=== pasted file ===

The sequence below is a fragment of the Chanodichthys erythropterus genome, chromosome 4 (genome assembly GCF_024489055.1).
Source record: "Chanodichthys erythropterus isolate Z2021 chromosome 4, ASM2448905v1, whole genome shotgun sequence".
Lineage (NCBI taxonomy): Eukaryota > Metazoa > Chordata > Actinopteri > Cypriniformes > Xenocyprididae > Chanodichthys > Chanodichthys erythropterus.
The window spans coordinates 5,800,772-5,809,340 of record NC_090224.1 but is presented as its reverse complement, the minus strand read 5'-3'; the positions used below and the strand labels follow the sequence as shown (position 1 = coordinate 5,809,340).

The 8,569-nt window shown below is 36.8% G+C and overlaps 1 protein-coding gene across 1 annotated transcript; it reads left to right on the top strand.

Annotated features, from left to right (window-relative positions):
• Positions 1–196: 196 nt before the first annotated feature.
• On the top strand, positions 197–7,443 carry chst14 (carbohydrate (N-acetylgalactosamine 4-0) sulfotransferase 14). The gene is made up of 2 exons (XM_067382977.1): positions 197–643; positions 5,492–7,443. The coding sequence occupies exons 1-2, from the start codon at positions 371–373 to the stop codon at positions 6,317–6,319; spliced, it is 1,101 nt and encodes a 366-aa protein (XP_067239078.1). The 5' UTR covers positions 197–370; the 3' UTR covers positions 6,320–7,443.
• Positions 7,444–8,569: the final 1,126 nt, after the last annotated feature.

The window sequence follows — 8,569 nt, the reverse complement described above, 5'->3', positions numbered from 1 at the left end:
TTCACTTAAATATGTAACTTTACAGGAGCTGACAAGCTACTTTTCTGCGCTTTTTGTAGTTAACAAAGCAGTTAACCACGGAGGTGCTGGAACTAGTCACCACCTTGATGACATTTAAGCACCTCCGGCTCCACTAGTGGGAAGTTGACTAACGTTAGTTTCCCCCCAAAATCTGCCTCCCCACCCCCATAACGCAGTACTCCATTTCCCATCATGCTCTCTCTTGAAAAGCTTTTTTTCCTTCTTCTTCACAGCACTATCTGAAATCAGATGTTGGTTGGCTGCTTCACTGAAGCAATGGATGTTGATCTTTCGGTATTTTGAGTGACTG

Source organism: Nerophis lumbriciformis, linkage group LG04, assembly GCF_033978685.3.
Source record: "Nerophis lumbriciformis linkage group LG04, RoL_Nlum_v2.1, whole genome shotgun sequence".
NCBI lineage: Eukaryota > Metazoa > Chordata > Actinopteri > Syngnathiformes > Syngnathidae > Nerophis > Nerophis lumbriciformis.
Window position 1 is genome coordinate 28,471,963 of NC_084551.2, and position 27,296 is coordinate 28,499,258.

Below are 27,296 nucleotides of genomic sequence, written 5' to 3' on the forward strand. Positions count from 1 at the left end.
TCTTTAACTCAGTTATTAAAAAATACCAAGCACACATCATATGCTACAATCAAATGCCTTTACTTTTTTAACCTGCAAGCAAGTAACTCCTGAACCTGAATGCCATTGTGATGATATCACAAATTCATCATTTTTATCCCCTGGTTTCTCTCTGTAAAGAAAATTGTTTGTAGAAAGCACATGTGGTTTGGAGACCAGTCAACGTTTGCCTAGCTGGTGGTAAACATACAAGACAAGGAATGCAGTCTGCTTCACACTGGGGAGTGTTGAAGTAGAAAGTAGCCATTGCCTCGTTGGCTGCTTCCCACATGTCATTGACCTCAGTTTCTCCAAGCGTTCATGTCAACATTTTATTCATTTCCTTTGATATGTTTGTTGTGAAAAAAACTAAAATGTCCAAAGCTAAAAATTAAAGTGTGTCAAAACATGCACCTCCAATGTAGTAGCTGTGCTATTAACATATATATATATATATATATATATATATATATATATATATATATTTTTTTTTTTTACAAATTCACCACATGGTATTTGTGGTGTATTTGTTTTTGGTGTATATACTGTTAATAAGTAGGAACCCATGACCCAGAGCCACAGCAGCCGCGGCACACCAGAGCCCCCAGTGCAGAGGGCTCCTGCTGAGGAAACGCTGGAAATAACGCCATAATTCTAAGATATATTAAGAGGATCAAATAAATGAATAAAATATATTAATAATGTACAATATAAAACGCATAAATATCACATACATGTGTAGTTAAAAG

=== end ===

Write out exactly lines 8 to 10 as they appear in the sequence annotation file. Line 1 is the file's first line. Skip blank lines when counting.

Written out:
• On the top strand, positions 197–7,443 carry chst14 (carbohydrate (N-acetylgalactosamine 4-0) sulfotransferase 14). The gene is made up of 2 exons (XM_067382977.1): positions 197–643; positions 5,492–7,443. The coding sequence occupies exons 1-2, from the start codon at positions 371–373 to the stop codon at positions 6,317–6,319; spliced, it is 1,101 nt and encodes a 366-aa protein (XP_067239078.1). The 5' UTR covers positions 197–370; the 3' UTR covers positions 6,320–7,443.
• Positions 7,444–8,569: the final 1,126 nt, after the last annotated feature.

The window sequence follows — 8,569 nt, the reverse complement described above, 5'->3', positions numbered from 1 at the left end: